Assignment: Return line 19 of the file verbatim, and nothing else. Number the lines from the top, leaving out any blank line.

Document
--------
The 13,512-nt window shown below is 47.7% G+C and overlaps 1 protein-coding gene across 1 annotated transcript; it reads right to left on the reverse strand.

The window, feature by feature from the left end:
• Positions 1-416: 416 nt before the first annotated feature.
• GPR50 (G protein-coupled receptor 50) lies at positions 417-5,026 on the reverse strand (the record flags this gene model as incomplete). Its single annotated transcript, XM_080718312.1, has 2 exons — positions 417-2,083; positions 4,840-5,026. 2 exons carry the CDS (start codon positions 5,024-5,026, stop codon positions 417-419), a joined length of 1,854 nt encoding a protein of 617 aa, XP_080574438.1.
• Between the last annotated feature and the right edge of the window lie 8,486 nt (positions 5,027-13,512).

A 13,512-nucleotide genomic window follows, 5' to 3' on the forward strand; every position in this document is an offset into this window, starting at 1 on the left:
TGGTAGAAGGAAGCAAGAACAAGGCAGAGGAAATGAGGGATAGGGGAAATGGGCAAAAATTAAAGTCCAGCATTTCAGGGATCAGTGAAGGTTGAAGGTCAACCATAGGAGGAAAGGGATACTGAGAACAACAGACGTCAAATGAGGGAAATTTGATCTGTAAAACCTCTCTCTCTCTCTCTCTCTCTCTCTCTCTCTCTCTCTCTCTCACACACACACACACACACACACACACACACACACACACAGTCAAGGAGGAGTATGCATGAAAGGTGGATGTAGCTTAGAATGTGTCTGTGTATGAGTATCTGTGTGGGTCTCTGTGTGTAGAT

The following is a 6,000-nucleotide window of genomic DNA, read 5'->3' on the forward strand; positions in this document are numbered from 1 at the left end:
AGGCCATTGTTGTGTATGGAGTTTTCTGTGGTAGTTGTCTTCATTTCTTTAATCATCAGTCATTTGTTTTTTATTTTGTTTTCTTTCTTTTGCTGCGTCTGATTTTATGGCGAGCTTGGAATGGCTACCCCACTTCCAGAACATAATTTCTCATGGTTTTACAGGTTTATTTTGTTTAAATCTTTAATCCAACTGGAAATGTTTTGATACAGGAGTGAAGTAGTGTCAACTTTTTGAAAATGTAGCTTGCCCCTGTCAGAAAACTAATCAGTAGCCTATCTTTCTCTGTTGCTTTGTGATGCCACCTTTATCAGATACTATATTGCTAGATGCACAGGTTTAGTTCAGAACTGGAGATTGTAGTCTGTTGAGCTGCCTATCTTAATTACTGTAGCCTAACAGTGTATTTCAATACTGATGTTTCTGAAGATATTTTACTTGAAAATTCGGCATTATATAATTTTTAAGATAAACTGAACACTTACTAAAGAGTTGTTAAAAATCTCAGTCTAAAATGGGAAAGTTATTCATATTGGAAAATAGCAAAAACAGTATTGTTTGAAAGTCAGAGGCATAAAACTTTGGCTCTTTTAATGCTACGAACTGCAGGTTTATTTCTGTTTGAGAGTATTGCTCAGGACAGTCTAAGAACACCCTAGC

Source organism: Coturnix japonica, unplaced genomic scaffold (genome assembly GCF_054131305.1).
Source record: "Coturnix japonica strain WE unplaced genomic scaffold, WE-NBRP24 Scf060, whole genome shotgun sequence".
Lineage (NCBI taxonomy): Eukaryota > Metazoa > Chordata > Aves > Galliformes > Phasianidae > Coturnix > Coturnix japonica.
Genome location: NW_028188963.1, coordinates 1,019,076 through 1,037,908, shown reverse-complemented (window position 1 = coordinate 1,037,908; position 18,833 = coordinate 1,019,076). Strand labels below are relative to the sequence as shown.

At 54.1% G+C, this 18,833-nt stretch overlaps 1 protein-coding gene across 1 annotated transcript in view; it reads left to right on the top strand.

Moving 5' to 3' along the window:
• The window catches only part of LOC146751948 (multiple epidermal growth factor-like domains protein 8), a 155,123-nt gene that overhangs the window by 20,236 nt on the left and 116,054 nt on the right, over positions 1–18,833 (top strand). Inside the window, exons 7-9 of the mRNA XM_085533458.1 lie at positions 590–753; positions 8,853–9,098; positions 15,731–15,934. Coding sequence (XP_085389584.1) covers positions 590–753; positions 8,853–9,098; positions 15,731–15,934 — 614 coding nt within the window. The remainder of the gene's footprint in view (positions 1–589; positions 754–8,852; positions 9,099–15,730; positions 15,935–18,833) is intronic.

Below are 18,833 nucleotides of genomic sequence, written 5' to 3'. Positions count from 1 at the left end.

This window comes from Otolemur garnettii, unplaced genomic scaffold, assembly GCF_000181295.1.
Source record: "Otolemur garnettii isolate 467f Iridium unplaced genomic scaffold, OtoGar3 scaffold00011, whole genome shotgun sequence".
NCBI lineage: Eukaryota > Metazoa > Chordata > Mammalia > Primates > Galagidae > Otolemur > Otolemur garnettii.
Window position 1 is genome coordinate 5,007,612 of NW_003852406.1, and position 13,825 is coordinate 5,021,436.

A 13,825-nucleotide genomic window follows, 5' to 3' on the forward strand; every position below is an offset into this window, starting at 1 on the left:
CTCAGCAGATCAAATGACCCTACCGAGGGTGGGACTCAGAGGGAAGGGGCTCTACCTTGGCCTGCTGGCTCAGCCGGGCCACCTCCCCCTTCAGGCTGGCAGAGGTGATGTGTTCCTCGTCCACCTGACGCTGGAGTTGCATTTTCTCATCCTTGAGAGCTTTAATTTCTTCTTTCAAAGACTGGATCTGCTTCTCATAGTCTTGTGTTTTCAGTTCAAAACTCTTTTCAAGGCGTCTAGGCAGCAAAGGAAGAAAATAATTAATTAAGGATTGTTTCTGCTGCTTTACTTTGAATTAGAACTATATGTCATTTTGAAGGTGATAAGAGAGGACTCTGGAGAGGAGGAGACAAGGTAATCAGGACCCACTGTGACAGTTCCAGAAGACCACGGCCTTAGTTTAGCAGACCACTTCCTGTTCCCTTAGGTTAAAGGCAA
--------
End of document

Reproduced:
Source record: "Otolemur garnettii isolate 467f Iridium unplaced genomic scaffold, OtoGar3 scaffold00011, whole genome shotgun sequence".